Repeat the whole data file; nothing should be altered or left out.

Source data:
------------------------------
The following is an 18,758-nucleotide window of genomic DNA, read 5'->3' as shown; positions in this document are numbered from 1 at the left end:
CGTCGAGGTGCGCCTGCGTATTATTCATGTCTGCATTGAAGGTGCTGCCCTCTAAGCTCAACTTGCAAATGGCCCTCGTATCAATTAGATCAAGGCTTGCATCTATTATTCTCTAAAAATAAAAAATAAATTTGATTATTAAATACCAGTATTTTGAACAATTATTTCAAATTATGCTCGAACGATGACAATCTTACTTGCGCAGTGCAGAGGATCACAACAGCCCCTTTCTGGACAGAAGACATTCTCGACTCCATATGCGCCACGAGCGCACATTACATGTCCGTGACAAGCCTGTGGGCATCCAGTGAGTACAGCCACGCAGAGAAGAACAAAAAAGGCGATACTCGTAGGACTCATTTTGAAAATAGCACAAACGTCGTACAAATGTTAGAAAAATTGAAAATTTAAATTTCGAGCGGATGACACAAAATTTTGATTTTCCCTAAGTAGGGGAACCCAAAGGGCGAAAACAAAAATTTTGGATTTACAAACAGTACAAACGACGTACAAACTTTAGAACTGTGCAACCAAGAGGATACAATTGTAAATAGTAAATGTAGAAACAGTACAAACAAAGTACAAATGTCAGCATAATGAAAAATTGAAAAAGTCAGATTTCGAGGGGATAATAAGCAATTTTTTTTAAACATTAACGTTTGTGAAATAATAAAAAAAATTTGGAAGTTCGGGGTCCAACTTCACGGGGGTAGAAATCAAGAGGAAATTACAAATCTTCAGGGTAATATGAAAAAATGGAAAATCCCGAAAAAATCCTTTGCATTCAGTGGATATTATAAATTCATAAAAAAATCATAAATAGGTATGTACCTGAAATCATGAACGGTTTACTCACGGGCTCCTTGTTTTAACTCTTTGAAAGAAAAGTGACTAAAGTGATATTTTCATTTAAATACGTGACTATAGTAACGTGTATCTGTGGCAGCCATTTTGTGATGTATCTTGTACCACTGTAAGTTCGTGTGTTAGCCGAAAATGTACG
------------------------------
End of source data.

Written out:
The following is an 18,758-nucleotide window of genomic DNA, read 5'->3' as shown; positions in this document are numbered from 1 at the left end:
CGTCGAGGTGCGCCTGCGTATTATTCATGTCTGCATTGAAGGTGCTGCCCTCTAAGCTCAACTTGCAAATGGCCCTCGTATCAATTAGATCAAGGCTTGCATCTATTATTCTCTAAAAATAAAAAATAAATTTGATTATTAAATACCAGTATTTTGAACAATTATTTCAAATTATGCTCGAACGATGACAATCTTACTTGCGCAGTGCAGAGGATCACAACAGCCCCTTTCTGGACAGAAGACATTCTCGACTCCATATGCGCCACGAGCGCACATTACATGTCCGTGACAAGCCTGTGGGCATCCAGTGAGTACAGCCACGCAGAGAAGAACAAAAAAGGCGATACTCGTAGGACTCATTTTGAAAATAGCACAAACGTCGTACAAATGTTAGAAAAATTGAAAATTTAAATTTCGAGCGGATGACACAAAATTTTGATTTTCCCTAAGTAGGGGAACCCAAAGGGCGAAAACAAAAATTTTGGATTTACAAACAGTACAAACGACGTACAAACTTTAGAACTGTGCAACCAAGAGGATACAATTGTAAATAGTAAATGTAGAAACAGTACAAACAAAGTACAAATGTCAGCATAATGAAAAATTGAAAAAGTCAGATTTCGAGGGGATAATAAGCAATTTTTTTTAAACATTAACGTTTGTGAAATAATAAAAAAAATTTGGAAGTTCGGGGTCCAACTTCACGGGGGTAGAAATCAAGAGGAAATTACAAATCTTCAGGGTAATATGAAAAAATGGAAAATCCCGAAAAAATCCTTTGCATTCAGTGGATATTATAAATTCATAAAAAAATCATAAATAGGTATGTACCTGAAATCATGAACGGTTTACTCACGGGCTCCTTGTTTTAACTCTTTGAAAGAAAAGTGACTAAAGTGATATTTTCATTTAAATACGTGACTATAGTAACGTGTATCTGTGGCAGCCATTTTGTGATGTATCTTGTACCACTGTAAGTTCGTGTGTTAGCCGAAAATGTACG